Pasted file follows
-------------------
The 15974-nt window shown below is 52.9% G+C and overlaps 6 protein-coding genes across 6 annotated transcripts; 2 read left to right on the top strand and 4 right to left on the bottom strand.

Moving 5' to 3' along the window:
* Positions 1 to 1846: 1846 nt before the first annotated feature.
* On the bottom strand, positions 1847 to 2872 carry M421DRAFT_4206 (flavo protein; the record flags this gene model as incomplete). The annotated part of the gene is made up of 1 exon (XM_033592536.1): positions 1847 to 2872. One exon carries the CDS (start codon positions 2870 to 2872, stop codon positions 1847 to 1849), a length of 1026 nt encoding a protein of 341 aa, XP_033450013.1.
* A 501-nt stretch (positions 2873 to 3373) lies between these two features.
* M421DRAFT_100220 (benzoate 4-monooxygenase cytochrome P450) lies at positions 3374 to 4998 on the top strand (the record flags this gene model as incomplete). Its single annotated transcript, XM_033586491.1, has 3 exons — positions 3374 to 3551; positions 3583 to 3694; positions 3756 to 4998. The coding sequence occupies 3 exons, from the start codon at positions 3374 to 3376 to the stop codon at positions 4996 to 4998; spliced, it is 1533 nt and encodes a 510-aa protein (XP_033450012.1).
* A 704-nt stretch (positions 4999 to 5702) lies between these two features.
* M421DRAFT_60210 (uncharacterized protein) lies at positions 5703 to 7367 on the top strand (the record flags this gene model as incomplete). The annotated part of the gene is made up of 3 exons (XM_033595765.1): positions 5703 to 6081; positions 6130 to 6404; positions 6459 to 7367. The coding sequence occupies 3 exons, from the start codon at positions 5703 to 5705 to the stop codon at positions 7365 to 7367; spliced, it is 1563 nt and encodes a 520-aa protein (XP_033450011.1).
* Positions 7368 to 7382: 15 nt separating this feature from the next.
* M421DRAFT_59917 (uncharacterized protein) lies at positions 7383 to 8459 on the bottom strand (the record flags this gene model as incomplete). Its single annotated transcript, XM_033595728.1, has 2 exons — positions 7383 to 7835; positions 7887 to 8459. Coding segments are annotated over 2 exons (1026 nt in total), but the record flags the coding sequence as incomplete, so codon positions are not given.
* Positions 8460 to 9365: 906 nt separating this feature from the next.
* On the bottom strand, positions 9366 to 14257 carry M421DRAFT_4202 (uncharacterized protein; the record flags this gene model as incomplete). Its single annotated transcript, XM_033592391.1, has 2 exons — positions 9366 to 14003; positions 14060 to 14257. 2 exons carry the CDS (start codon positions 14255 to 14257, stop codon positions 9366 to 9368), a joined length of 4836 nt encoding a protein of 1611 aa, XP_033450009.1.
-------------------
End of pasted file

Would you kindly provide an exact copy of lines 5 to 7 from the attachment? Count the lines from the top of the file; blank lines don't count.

* A 501-nt stretch (positions 2873 to 3373) lies between these two features.
* M421DRAFT_100220 (benzoate 4-monooxygenase cytochrome P450) lies at positions 3374 to 4998 on the top strand (the record flags this gene model as incomplete). Its single annotated transcript, XM_033586491.1, has 3 exons — positions 3374 to 3551; positions 3583 to 3694; positions 3756 to 4998. The coding sequence occupies 3 exons, from the start codon at positions 3374 to 3376 to the stop codon at positions 4996 to 4998; spliced, it is 1533 nt and encodes a 510-aa protein (XP_033450012.1).
* A 704-nt stretch (positions 4999 to 5702) lies between these two features.